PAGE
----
$myXML = transXSL "$L" "$xsl"
[System.IO.File]::WriteAllLines($out, $myXML)

# Google Chrome has no problems mit or mitout the %&@£€ BOM header
# Why in Gods name does anyone force a BOM header onto UTF-8 files

The BOM character is valid in UTF-8 encoding. Just because you are allowed to litter does not mean you have to. Stop put crap into UTF-8 files. And when you read a BOM in UTF-8 files, just throw it away and proceed with next character.
I would like to have a Out-File writing UTF-8 files without BOM characters.

Here you can see the bugger, the first characters are the BOM character, confusing lot of softwares.


2014-11-30

SAP SNC integration, part 1

Recently I have had the pleasure to dig into SAP SNC (Supply Network Collaboration) download/upload interface. SNC is a portal for suppliers, I have no experience myself of SNC, but it is a portal where suppliers can log in and work in our SAP ERP, one key area in probably vendor managed inventory.
SAP SNC also supports up- and download of files for suppliers that do not want to enter transactions in real time but upload them in a file or download status reports etc. For this SAP SNC uses a rather complicated Comma Separated Value file format.


The Company have many small suppliers that want to interface SAP SNC automatically with their own ERP system. In order to do so they need to transform the CSV files of SNC into a format their ERP systems understand. And here is where we and the suppliers have a problem. They do not have an IT department that can transform SAP SNC complicated csv files into a format their ERP system understands. The SAP support guys at the company turned to me for help. We could go one of two ways, either do the transformation inside SAP SNC so the suppliers communicate with  files in ‘their’ formats or we give the suppliers transformation routines. Creating the transformation inside SAP SNC would take long time and be costly. I decided to try to build a transformation routine in the suppliers MS Windows environment. I did not want to rely on software not standard in MS Windows, I wanted to use as much standard concepts and software as possible. These days XML file format is a well established standard and it seems most of our suppliers prefer XML formats. It is actually a mystery to me why SAP decided to go for csv formats for these integration files, SAP is normally a strong proponent of XML integration, even when XML is not a good choice. XML can be very verbose and if you send information about very many object these streams may constipate your network. XML and SAP own IDOC format for SNC integration looks ideal to me. Maybe I have misunderstood something, but as it is now I have to deal with the csv format, IDOCs would have been much easier to transform.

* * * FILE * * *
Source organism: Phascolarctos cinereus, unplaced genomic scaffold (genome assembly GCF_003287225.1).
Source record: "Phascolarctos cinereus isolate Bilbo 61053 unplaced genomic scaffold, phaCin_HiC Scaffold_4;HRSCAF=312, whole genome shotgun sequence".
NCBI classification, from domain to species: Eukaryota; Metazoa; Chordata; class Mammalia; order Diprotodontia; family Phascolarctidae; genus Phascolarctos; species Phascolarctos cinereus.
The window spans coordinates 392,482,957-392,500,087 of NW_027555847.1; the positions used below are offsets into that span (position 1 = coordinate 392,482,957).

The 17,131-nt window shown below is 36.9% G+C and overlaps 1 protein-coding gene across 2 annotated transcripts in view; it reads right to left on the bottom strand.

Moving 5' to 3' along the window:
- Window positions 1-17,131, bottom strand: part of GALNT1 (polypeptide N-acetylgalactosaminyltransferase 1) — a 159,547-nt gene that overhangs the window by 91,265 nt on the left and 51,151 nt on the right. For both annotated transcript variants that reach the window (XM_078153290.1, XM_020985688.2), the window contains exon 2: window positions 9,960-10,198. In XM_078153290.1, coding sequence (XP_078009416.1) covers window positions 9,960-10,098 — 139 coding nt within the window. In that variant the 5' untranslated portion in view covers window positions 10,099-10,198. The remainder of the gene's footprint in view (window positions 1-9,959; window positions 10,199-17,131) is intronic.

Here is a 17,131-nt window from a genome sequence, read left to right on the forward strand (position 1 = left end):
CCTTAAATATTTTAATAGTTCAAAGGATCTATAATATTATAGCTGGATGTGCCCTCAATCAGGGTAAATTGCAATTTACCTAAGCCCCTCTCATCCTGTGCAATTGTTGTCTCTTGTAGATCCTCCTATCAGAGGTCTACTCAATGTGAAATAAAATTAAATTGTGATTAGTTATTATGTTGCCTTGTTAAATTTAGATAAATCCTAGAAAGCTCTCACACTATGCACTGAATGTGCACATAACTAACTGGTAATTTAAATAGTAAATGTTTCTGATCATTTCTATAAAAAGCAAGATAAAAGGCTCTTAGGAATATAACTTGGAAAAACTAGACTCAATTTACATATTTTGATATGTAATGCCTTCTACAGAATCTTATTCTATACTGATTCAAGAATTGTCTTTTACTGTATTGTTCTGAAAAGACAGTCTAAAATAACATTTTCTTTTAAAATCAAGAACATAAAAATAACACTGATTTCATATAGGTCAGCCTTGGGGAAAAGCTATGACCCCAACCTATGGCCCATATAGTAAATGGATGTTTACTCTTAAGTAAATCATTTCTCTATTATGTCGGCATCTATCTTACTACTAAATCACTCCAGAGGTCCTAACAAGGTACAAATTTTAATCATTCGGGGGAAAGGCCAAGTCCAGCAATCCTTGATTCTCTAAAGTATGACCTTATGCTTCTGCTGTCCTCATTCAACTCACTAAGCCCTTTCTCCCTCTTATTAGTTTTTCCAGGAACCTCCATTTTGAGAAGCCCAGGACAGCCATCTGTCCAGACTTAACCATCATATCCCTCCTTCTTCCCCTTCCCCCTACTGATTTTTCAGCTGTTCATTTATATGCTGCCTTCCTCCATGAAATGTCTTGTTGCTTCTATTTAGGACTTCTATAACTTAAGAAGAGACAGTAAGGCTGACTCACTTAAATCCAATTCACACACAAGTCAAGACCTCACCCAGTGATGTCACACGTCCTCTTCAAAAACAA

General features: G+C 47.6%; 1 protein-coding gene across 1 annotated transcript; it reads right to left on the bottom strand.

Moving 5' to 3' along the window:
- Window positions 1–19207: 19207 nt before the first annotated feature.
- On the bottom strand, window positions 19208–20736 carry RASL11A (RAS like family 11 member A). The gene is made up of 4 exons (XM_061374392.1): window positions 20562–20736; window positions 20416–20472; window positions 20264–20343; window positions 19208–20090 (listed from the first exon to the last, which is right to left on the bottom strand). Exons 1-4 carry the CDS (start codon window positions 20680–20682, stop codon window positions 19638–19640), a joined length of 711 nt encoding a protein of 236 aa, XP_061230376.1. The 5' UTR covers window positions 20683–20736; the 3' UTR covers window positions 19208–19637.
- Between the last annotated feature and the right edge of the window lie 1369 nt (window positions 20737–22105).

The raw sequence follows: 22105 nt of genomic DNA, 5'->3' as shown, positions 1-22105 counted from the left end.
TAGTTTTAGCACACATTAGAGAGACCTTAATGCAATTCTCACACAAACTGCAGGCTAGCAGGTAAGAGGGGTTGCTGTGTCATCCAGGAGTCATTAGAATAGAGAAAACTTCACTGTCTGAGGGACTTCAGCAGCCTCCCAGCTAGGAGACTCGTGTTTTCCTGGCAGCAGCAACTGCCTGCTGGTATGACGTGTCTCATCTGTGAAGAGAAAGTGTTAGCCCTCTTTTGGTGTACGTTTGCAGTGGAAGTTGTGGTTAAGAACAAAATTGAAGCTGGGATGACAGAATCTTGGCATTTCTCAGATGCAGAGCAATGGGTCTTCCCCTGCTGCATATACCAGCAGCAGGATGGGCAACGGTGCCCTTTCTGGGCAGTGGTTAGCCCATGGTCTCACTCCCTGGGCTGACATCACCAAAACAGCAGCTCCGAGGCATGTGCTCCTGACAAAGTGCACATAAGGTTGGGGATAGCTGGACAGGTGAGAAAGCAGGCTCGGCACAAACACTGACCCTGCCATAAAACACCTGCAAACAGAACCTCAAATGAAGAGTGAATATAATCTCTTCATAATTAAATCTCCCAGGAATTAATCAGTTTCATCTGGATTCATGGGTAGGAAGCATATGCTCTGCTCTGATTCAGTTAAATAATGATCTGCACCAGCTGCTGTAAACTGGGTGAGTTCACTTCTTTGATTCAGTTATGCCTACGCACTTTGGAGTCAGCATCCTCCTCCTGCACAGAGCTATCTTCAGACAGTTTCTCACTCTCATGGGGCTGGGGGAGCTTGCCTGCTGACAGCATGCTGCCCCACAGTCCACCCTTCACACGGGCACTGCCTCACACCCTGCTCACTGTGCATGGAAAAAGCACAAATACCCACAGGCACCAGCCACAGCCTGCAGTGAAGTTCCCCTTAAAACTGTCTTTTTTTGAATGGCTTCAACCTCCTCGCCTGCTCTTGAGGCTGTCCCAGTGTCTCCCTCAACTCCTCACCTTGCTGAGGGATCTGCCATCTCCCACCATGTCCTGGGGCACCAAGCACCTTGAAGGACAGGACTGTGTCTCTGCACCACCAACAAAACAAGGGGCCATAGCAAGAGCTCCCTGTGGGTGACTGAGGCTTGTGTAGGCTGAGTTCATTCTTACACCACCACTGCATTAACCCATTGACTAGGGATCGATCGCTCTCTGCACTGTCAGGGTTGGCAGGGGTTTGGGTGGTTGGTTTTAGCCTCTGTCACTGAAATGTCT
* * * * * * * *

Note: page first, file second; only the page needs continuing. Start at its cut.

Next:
There is no standard for parsing and transforming csv files and certainly not the csv files of SAP SNC, but there is an established and good standard for XML file transformation XSLT. You can use XSLT to transform csv files but it is complicated and XSLT is not designed for that. I decided to built my own SAP SNC csv file parser with tools available in a standard MS Windows PC. I did not want to invest too much time and efforts in this solution, since I’m convinced SAP will redesign this interface in not to far future. I did not want to change my procedure for every ‘supplier’ format. I also wanted to give the suppliers something they could modify themself. And lastly I wanted to learn something new. I’m not very comfortable in Windows so almost anything except bat files would be a learning experience. After studying the alternatives I decided to use Powershell scripting, something completely new to me. After browsing an introductory tutorial and some Googling I started to build my csv file parser. The supplier have to download the SNC cvs file, the run my parser script and then upload the transformed file into their ERP system. This parser is not beta tested yet, but when beta testing is done I will write a post about the parser.

I think this SNC up- and download integration is badly designed by SAP. If I had designed this schnittstelle, it should at least provide you with three options, use either CSV, XML/IDOC or JSON file formats.What I really like to see is an easy2use high-level toolbox in SAP for application integration. I think SAP customers are worth something better than present csv files, and I believe SAP can afford to develop such an interface. I might have missed something, is there something already available I’m not aware of?

2014-11-23

Bad Design


Part 1.